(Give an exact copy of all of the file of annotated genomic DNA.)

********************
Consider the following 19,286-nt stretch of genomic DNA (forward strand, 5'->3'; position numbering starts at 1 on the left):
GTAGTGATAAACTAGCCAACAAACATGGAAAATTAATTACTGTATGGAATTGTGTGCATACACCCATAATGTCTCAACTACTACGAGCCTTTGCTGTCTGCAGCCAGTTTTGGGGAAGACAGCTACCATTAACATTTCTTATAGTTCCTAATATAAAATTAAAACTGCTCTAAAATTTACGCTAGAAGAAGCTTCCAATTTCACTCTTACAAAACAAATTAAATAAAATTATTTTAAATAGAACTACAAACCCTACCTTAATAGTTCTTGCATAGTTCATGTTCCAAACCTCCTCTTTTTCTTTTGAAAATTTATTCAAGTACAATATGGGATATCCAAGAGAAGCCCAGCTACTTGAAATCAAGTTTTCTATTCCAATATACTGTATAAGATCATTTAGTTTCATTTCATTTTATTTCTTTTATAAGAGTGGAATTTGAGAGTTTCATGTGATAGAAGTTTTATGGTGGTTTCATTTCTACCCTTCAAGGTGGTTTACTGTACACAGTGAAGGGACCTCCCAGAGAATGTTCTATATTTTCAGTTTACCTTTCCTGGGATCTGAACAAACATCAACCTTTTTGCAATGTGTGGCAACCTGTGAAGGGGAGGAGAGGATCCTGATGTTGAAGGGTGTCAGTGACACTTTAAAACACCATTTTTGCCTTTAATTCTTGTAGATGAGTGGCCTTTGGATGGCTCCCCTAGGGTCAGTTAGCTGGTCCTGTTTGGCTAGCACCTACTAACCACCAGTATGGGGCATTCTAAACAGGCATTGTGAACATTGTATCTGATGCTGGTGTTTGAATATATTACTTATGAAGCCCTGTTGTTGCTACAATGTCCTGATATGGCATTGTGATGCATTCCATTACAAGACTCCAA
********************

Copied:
Consider the following 19,286-nt stretch of genomic DNA (forward strand, 5'->3'; position numbering starts at 1 on the left):
GTAGTGATAAACTAGCCAACAAACATGGAAAATTAATTACTGTATGGAATTGTGTGCATACACCCATAATGTCTCAACTACTACGAGCCTTTGCTGTCTGCAGCCAGTTTTGGGGAAGACAGCTACCATTAACATTTCTTATAGTTCCTAATATAAAATTAAAACTGCTCTAAAATTTACGCTAGAAGAAGCTTCCAATTTCACTCTTACAAAACAAATTAAATAAAATTATTTTAAATAGAACTACAAACCCTACCTTAATAGTTCTTGCATAGTTCATGTTCCAAACCTCCTCTTTTTCTTTTGAAAATTTATTCAAGTACAATATGGGATATCCAAGAGAAGCCCAGCTACTTGAAATCAAGTTTTCTATTCCAATATACTGTATAAGATCATTTAGTTTCATTTCATTTTATTTCTTTTATAAGAGTGGAATTTGAGAGTTTCATGTGATAGAAGTTTTATGGTGGTTTCATTTCTACCCTTCAAGGTGGTTTACTGTACACAGTGAAGGGACCTCCCAGAGAATGTTCTATATTTTCAGTTTACCTTTCCTGGGATCTGAACAAACATCAACCTTTTTGCAATGTGTGGCAACCTGTGAAGGGGAGGAGAGGATCCTGATGTTGAAGGGTGTCAGTGACACTTTAAAACACCATTTTTGCCTTTAATTCTTGTAGATGAGTGGCCTTTGGATGGCTCCCCTAGGGTCAGTTAGCTGGTCCTGTTTGGCTAGCACCTACTAACCACCAGTATGGGGCATTCTAAACAGGCATTGTGAACATTGTATCTGATGCTGGTGTTTGAATATATTACTTATGAAGCCCTGTTGTTGCTACAATGTCCTGATATGGCATTGTGATGCATTCCATTACAAGACTCCAA